Top Shots from American Public House Review

Sunset Over Seneca Lake, from the Deck at Two Goats Brewing in Hector, New York

From the onset of our publication, it has  been our goal to capture the heart and spirit of each featured location with good copy and great images. As it is with any work in progress, there is always room for improvement. As I look back over our labors during the last four years of producing American Public House Review, there are many instances when I wish I would have said things differently or that my photographic skills were a bit more adept. But there were those moments when the prose was up to par, and that which was in my mind’s eye was captured  by the camera. The above image taken from the deck at Two Goats Brewing on Seneca lake is one of those moments when a picture is truly worth a thousand words.

In order to better share those twinklings in time when the light was just right and the hand was actually steady, obviously during an earlier point in our session at the bar, we’ve launched a new page called Top Shots. And we invite our readers to send us their favorite pub photos for future possible  posts.

Posted by: Chris Poh

Finding our way to the Trinity

This week’s installment to the American Public House Review takes us on a journey through Rhode Island’s Narragansett Bay and up the Providence River to the state’s capitol city.  We follow Chris Poh from bay to river to city streets, and at the end of the trail lies what most of us hope to find after a long excursion over land and sea…good beer.

Trinity Brewhouse in Providence, RI

Trinity Brewhouse in Providence, RI

In his article entitled “Beyond the Pale”, Chris gives us a little taste of Rhode Island’s brewing past and then introduces us to its delicious brewing present and future found at the Trinity Brewhouse on Fountain Street in Providence.  Rhode Island may be a small state, but it never fails to impress every time I make it there.

Maine brewpub Gritty McDuff’s delights

This week, I reported on the American Public House Review from one of the best brewpubs I have ever been in, Gritty McDuff’s in Portland, Maine.  It sits in the historic Old Port section of this seaside city and is practically a landmark in itself.  It is also the perfect place in town to sip some terrific, fresh beer and really get a feel for what this part of New England is all about.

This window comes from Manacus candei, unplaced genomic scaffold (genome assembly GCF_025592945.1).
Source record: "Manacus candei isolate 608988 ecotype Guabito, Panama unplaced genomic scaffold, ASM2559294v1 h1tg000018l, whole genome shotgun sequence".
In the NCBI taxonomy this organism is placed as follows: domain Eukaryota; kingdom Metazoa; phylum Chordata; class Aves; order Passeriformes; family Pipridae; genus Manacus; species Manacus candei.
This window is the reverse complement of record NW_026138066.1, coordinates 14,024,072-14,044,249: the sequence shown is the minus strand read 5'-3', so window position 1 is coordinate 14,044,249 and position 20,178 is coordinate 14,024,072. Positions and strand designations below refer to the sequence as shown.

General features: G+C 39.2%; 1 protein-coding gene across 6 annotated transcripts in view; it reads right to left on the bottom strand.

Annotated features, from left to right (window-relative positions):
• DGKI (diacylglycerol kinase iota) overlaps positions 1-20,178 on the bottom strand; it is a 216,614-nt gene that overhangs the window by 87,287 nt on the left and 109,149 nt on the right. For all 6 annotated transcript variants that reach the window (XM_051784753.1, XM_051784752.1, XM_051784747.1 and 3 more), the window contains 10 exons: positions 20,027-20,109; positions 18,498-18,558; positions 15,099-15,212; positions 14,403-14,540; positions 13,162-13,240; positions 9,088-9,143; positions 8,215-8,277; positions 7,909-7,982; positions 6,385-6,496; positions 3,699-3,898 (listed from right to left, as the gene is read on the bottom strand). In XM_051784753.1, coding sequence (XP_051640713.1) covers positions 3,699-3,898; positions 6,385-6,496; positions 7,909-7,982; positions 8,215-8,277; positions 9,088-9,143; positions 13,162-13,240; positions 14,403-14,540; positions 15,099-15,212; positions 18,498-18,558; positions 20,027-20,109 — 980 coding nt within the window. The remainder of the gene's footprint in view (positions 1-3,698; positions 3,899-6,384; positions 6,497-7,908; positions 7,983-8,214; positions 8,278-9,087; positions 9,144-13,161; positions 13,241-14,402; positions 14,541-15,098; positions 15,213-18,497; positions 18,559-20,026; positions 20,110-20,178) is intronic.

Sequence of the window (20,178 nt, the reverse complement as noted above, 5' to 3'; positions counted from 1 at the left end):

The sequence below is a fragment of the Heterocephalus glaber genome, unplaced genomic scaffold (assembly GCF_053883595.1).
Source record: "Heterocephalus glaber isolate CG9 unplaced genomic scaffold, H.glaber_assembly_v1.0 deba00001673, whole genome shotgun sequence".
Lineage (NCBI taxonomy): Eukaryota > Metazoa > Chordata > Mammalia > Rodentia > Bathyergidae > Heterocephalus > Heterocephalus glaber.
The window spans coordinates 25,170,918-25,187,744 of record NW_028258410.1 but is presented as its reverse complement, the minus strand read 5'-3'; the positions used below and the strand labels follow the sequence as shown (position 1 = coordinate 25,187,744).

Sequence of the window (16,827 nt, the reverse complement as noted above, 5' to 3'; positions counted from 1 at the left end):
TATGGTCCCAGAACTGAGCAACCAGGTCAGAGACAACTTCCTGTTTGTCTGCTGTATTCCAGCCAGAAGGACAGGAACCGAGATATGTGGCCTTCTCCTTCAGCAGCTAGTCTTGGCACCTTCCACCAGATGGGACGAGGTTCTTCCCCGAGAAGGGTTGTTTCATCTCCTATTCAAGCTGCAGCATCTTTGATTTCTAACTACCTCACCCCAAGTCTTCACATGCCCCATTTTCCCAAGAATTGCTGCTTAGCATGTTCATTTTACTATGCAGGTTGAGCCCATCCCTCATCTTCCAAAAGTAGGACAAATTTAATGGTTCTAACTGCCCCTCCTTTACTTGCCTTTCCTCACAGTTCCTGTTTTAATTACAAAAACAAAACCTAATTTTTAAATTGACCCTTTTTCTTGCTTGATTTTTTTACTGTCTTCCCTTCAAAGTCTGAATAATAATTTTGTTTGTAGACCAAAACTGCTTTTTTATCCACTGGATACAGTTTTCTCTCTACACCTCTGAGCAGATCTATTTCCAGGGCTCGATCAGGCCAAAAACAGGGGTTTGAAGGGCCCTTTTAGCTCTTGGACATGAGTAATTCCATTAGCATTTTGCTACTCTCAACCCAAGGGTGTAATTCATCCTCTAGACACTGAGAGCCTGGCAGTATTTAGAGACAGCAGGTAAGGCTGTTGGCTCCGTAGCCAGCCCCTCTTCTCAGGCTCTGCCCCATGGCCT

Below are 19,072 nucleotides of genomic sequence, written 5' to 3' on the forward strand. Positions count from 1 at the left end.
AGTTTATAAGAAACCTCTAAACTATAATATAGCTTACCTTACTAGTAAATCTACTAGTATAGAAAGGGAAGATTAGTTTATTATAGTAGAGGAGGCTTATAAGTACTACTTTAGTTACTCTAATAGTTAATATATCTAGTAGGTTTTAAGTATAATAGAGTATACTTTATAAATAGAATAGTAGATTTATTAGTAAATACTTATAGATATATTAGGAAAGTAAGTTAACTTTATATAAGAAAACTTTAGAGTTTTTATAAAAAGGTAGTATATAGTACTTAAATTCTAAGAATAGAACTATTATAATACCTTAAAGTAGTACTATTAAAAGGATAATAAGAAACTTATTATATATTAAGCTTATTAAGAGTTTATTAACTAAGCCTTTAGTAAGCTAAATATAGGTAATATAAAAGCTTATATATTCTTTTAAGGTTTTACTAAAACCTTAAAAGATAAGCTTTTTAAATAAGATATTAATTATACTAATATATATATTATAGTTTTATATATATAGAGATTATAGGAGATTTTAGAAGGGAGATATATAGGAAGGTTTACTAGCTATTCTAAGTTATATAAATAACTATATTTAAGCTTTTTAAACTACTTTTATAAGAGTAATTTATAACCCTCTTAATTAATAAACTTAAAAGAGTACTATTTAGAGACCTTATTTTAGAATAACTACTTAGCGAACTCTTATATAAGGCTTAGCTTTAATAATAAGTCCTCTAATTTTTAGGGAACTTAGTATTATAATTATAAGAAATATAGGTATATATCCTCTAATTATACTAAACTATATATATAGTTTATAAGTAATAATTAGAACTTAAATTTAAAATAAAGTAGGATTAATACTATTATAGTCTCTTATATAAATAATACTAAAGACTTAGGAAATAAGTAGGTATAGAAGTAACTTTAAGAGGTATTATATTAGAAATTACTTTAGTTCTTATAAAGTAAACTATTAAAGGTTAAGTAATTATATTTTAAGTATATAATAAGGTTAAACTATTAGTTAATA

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While writing the article, I had the pleasure of interviewing author James L. Nelson who wrought the book George Washington’s Secret Navy.
It is a gripping account of Washington’s foray into the world of the fighting sail, and even tells the tale of how Portland itself played an instrumental role in galvanizing the thirteen colonies behind the concept and cause of independence.  Take a look at the article, An Historic Pint in the Old Port, to learn more.

Portland's Harbor

Portland's harbor

Last year while I was on vacation in Maine, I passed the time by reading one of Mr. Nelson’s other great books.  This one, called Benedict Arnold’s Navy, is also a must read for any history buff.  It tells the tale of how Benedict Arnold, and officer in the Continental Army, literally built a navy out of the trees of New York and used his makeshift flotilla and his command of landlubbers to drive the British back into Canada and bought the colonies a few more months so that the cause of independence could go on. 


Benedict Arnold's Navy by James L. Nelson

Benedict Arnolds Navy by James L. Nelson

 

In the book this complex man, who is now known to us as a traitor, comes to life.  But here, years before he famously turned coat, we get to see why he was so popular among Americans and why his treason was so painful for so many who were loyal to him.  Here is what Mr. Nelson has to say about Benedict Arnold’s Navy:

I have always been fascinated by the Battle of Valcour Island. There is nothing really like it in history, a battle in which both sides had to build their fleet right on the spot before they could fight, and do so in a virtual wilderness with none of the usual resources they could count on. Adding to the story is the fact that the hero, from the American perspective, is Benedict Arnold, the man who would go on to be one of the most despised in our history. Researching this book, it became even more incredible to me, and even more tragic, that Arnold did what he ultimately did. I can never be excused, but at least I, and I hope my readers, can come to better understanding of why the once national hero made such a terrible choice.

Benedict Arnold’s Navy is the first book-length treatment to look exclusively at the build-up to the battle, the fight on Lake Champlain, and the amazing fallout from that fight on a wilderness lake.

So when you’re done with George Washington’s Secret Navy, give Benedict Arnold’s Navy a try.  Even a non-history enthusiast will find these stories compelling.

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Posted by: David McBride

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